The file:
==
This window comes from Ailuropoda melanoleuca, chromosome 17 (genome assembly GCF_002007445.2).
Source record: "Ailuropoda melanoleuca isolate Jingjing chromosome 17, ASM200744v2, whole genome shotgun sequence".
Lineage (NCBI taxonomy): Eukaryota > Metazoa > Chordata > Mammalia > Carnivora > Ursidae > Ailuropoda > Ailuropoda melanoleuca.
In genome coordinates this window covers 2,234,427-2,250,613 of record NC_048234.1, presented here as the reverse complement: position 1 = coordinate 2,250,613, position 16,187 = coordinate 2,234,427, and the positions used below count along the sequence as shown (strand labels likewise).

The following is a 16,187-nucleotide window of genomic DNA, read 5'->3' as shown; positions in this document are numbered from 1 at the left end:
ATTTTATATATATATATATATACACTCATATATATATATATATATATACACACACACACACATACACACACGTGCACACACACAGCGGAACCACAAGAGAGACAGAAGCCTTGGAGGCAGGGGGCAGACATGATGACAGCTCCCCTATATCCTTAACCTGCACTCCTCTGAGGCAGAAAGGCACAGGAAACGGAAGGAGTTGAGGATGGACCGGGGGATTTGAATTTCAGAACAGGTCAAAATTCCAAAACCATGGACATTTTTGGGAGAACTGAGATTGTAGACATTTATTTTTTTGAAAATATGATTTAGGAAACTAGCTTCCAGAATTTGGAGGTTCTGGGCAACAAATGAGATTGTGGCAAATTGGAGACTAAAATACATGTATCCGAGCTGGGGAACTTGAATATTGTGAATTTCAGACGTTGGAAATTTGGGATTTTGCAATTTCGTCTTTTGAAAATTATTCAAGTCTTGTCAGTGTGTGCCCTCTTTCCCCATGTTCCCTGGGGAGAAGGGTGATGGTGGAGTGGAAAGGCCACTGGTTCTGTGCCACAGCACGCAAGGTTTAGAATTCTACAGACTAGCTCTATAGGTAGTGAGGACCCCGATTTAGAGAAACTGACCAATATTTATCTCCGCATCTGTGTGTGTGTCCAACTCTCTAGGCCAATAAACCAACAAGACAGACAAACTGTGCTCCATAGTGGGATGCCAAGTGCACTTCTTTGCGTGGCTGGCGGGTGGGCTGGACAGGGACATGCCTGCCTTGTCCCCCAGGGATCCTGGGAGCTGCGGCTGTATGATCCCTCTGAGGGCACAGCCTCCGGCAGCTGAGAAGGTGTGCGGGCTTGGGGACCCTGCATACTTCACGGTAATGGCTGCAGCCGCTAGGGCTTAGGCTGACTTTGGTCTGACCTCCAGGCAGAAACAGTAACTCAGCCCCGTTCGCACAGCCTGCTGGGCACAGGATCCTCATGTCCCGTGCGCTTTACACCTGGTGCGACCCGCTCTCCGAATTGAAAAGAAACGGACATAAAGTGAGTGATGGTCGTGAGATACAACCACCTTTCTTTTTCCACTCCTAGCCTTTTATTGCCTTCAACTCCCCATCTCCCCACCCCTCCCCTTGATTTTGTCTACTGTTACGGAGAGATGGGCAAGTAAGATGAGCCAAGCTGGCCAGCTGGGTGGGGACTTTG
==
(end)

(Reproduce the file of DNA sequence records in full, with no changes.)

This window comes from Ailuropoda melanoleuca, chromosome 17 (genome assembly GCF_002007445.2).
Source record: "Ailuropoda melanoleuca isolate Jingjing chromosome 17, ASM200744v2, whole genome shotgun sequence".
Lineage (NCBI taxonomy): Eukaryota > Metazoa > Chordata > Mammalia > Carnivora > Ursidae > Ailuropoda > Ailuropoda melanoleuca.
In genome coordinates this window covers 2,234,427-2,250,613 of record NC_048234.1, presented here as the reverse complement: position 1 = coordinate 2,250,613, position 16,187 = coordinate 2,234,427, and the positions used below count along the sequence as shown (strand labels likewise).

The following is a 16,187-nucleotide window of genomic DNA, read 5'->3' as shown; positions in this document are numbered from 1 at the left end:
ATTTTATATATATATATATATACACTCATATATATATATATATATATACACACACACACACATACACACACGTGCACACACACAGCGGAACCACAAGAGAGACAGAAGCCTTGGAGGCAGGGGGCAGACATGATGACAGCTCCCCTATATCCTTAACCTGCACTCCTCTGAGGCAGAAAGGCACAGGAAACGGAAGGAGTTGAGGATGGACCGGGGGATTTGAATTTCAGAACAGGTCAAAATTCCAAAACCATGGACATTTTTGGGAGAACTGAGATTGTAGACATTTATTTTTTTGAAAATATGATTTAGGAAACTAGCTTCCAGAATTTGGAGGTTCTGGGCAACAAATGAGATTGTGGCAAATTGGAGACTAAAATACATGTATCCGAGCTGGGGAACTTGAATATTGTGAATTTCAGACGTTGGAAATTTGGGATTTTGCAATTTCGTCTTTTGAAAATTATTCAAGTCTTGTCAGTGTGTGCCCTCTTTCCCCATGTTCCCTGGGGAGAAGGGTGATGGTGGAGTGGAAAGGCCACTGGTTCTGTGCCACAGCACGCAAGGTTTAGAATTCTACAGACTAGCTCTATAGGTAGTGAGGACCCCGATTTAGAGAAACTGACCAATATTTATCTCCGCATCTGTGTGTGTGTCCAACTCTCTAGGCCAATAAACCAACAAGACAGACAAACTGTGCTCCATAGTGGGATGCCAAGTGCACTTCTTTGCGTGGCTGGCGGGTGGGCTGGACAGGGACATGCCTGCCTTGTCCCCCAGGGATCCTGGGAGCTGCGGCTGTATGATCCCTCTGAGGGCACAGCCTCCGGCAGCTGAGAAGGTGTGCGGGCTTGGGGACCCTGCATACTTCACGGTAATGGCTGCAGCCGCTAGGGCTTAGGCTGACTTTGGTCTGACCTCCAGGCAGAAACAGTAACTCAGCCCCGTTCGCACAGCCTGCTGGGCACAGGATCCTCATGTCCCGTGCGCTTTACACCTGGTGCGACCCGCTCTCCGAATTGAAAAGAAACGGACATAAAGTGAGTGATGGTCGTGAGATACAACCACCTTTCTTTTTCCACTCCTAGCCTTTTATTGCCTTCAACTCCCCATCTCCCCACCCCTCCCCTTGATTTTGTCTACTGTTACGGAGAGATGGGCAAGTAAGATGAGCCAAGCTGGCCAGCTGGGTGGGGACTTTG